The distinctive concrete stronghold on Bancroft Avenue that has sat empty now for four years, ever since the Berkeley Art Museum Pacific Film Archive (BAMPFA) left for shiny new digs in 2014, may eventually get a new lease on life as a life sciences hub.
UC Berkeley is working with MBH Architects to convert the architecturally complicated building into the Bakar BioEnginuity Hub, which the university describes as a “full-service life science incubator… with private labs for enterprises desiring more dedicated space, wet and dry open lab benches for faculty and student start-up researchers, and … office space to support the research function.” The facility would be named for philanthropist, developer and Haas School of Business alumnus Gerson Bakar who died in 2017.
The Mario Ciampi-designed fanned-out structure at 2626 Bancroft Way was built in 1970. Forty-one years later it was named Woo Hon Fai Hall. UC Berkeley moved its art museum and film archive to 2155 Center St. in downtown Berkeley after its original home was declared seismically unsafe in 2001.
The project is currently in planning stages, and university spokesperson Kyle Gibson said the UC Regents will review a full, detailed plan later this year.
The cost of the project has not yet been determined, according to Gibson, but will include retrofitting and numerous infrastructure changes. The current plans include a 6,600-square-foot glass enclosure to use for office space and lab space on the ground floor and upper gallery.
The former screening room will be converted into a student and “maker” space and art galleries will become laboratories, Gibson said. During this process, planners will also consider whether indoor and outdoor areas of the incubator will be open to the public.
Woo Hon Fai Hall is a Berkeley city landmark and a National Register building. Likely hated and loved in equal measure, its brutalist architecture style flourished between the 1950s and the 1970s. Famous brutalist buildings, which are characterized by unadorned concrete, sharp angles and repeating geometry, include Boston City Hall, Habitat 67 in Montreal and Geisel Library at UC San Diego. Both Wurster Hall and Evans Hall on the Cal campus also come under the brutalist umbrella.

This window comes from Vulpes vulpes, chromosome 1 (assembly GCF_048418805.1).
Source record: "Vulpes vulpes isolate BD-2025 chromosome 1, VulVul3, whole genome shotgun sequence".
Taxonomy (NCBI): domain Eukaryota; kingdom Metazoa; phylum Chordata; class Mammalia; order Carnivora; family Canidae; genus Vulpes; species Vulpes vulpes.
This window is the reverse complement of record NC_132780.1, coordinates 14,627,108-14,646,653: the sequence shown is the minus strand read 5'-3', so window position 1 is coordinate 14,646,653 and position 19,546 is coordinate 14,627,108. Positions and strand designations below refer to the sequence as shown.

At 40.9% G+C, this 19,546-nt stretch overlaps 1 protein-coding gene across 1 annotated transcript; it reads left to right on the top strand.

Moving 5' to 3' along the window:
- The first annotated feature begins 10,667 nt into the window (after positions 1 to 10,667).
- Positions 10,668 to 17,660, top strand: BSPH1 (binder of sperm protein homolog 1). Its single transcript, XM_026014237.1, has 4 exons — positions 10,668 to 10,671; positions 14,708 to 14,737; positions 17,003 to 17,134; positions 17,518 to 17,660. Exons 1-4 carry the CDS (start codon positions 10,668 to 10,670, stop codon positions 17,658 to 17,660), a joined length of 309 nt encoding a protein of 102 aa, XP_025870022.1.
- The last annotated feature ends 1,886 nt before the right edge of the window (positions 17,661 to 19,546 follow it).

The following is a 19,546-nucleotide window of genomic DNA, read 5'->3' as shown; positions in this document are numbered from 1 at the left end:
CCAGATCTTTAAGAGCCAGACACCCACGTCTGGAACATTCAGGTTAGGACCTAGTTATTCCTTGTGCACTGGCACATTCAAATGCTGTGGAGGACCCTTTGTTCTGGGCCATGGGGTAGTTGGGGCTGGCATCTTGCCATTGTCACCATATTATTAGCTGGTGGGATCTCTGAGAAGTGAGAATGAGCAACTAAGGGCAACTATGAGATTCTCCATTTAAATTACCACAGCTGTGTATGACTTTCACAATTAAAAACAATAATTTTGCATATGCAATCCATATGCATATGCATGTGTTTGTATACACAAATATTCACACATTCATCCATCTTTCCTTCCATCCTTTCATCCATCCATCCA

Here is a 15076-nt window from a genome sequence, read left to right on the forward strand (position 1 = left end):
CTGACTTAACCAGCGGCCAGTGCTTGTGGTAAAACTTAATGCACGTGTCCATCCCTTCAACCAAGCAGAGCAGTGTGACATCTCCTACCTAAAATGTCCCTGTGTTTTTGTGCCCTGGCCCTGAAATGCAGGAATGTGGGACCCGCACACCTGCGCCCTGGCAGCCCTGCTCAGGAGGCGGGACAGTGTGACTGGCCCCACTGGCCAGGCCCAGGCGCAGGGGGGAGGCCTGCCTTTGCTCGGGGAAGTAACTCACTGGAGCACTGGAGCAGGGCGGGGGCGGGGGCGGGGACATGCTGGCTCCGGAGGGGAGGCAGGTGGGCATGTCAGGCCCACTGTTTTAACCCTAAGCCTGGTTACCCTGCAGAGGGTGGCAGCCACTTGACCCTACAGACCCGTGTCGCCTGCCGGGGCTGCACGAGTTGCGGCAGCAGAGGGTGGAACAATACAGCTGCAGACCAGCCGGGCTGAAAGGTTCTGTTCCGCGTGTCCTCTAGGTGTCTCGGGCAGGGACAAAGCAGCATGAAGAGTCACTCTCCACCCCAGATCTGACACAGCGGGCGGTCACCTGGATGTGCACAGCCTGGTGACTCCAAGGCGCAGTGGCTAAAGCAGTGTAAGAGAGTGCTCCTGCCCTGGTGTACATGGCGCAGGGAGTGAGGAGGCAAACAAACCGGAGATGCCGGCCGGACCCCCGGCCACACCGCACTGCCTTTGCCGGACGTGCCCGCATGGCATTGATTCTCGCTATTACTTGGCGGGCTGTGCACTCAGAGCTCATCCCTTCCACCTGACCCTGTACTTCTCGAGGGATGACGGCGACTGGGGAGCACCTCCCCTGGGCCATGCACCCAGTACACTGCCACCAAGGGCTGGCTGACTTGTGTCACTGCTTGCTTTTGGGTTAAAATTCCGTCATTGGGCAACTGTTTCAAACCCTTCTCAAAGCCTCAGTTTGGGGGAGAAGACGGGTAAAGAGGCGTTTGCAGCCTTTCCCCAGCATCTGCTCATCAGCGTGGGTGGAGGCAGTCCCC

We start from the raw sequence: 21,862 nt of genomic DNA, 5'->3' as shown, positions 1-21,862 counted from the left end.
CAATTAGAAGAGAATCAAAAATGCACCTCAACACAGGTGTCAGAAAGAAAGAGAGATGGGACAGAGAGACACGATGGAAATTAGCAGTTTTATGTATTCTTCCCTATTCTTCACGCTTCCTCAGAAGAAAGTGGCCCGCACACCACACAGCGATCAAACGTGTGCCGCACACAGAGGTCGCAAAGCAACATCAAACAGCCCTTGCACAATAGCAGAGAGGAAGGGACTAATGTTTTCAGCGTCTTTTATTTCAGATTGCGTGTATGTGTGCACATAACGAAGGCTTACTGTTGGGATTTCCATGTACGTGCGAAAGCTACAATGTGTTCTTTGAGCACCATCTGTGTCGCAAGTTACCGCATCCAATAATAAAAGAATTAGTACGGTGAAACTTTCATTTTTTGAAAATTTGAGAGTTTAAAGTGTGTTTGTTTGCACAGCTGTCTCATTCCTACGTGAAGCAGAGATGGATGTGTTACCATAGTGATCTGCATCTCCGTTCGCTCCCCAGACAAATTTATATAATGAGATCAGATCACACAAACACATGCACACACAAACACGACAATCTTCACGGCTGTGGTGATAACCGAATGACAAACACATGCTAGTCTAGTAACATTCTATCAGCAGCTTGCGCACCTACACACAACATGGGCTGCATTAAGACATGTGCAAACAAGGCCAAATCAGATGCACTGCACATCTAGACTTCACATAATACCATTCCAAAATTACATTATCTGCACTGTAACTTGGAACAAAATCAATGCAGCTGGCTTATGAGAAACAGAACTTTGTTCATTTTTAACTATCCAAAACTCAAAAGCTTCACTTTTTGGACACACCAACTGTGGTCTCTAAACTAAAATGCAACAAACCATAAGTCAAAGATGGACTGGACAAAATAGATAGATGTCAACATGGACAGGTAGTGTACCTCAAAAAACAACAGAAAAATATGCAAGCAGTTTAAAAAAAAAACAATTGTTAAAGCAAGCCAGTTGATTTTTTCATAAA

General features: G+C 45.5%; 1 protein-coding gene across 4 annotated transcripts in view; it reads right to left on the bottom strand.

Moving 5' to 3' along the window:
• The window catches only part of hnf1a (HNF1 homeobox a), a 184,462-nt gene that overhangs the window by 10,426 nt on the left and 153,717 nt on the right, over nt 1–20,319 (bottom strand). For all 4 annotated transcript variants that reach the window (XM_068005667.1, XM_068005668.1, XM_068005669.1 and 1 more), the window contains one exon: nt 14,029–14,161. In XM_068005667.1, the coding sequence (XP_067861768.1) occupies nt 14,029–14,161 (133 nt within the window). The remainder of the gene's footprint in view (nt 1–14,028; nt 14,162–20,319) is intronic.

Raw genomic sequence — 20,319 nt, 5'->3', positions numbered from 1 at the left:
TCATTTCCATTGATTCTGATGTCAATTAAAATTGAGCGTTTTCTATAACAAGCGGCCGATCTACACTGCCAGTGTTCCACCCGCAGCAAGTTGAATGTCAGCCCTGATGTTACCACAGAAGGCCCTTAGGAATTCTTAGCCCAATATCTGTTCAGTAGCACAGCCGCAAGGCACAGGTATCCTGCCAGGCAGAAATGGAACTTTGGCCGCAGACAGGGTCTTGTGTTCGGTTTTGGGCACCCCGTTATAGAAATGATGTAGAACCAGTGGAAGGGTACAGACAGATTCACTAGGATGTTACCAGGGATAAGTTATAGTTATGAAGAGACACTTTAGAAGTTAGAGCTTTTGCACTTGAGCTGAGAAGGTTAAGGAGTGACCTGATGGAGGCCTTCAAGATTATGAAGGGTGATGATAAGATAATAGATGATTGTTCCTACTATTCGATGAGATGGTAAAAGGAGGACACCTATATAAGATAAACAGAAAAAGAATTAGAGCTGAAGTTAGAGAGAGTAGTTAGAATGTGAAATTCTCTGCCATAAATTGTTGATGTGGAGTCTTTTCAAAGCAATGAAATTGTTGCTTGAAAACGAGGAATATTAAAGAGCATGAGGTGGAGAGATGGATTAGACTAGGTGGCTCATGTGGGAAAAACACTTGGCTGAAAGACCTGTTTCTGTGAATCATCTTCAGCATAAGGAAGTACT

But the Ciampi building is in a league of its own.
“There’s certainly nothing in the Bay Area like it,” said John King, urban design critic for the San Francisco Chronicle who was a regular visitor to BAMPFA at its old location. He likened the building’s structure to several cards spread out in a central space to create one massive, tiered room, where every gallery was at a slightly different height.
Though adventurous, King said the building is also rigid. Its rooms can’t be partitioned for office space like other historic structures, and the “heroic statement of the 1970s” could sometimes be overwhelming as a gallery. “Unfortunately it’s a space that a lot of art curators and directors don’t really like,” he said.
In an interview with Berkeleyside earlier this year to mark his 10 years heading up BAMPFA, Larry Rinder echoed King when he said many more people are visiting the new downtown museum, designed by Diller, Scofidio and Renfro, than were coming to the Bancroft Way building.
“The types of exhibitions we’re doing now are very much like the exhibitions we were doing before,” he said. “But in the old building, it’s like we were an orchestra that was playing and no-one was listening. It was just empty. We would work on these exhibitions and then go out into the galleries and there’d be no-one there. It was just heartbreaking. It was hard, hard — just not good. Not good for anybody.”
Ciampi, who died in 2006, designed the Westmoor, Fernando Rivera Elementary and Vista Mar schools in Daly City. He built only one other brutalist building, Newman Hall at 2700 Dwight Way, and his plans were selected from a national pool of 366 designs in 1965 to create a dedicated art museum for Cal.
“The whole complex has a kind of Piranesian grandeur about it which takes your breath away; this is the nearest you will ever come to walking in actuality among the dizzying forms of the great Venetian fantasist,” San Francisco Chronicle columnist Alfred Frankenstein wrote in 1970.
The new building won’t include a space for visual arts, Gibson said, but the design team will include a preservation architect to ensure any renovations meet U.S. government standards for historic structures.
The hall will also undergo an environmental review process sanctioned by the 1970 California Environmental Quality Act. Bringing the building up to speed with the current decade will likely require numerous plans and revisions.
On April 25, about 20 people attended a community open house to learn about the proposed project, according to Gibson. Following a short presentation of possible design renderings, attendees talked to campus representatives and project architects about the building, its landscaping and the research that is planned for the new space. On June 7, the City of Berkeley Landmarks Preservation Commission discussed the project. UC Berkeley anticipates it will be presented for approval by the UC Regents later this year.
King, for one, is glad the building will survive and have a new purpose.
“Pragmatically, I think it’s good the building will have people in it and it will have investments put into it to get a little tender loving care,” he said. “If you tear down a building you can’t rebuild it.”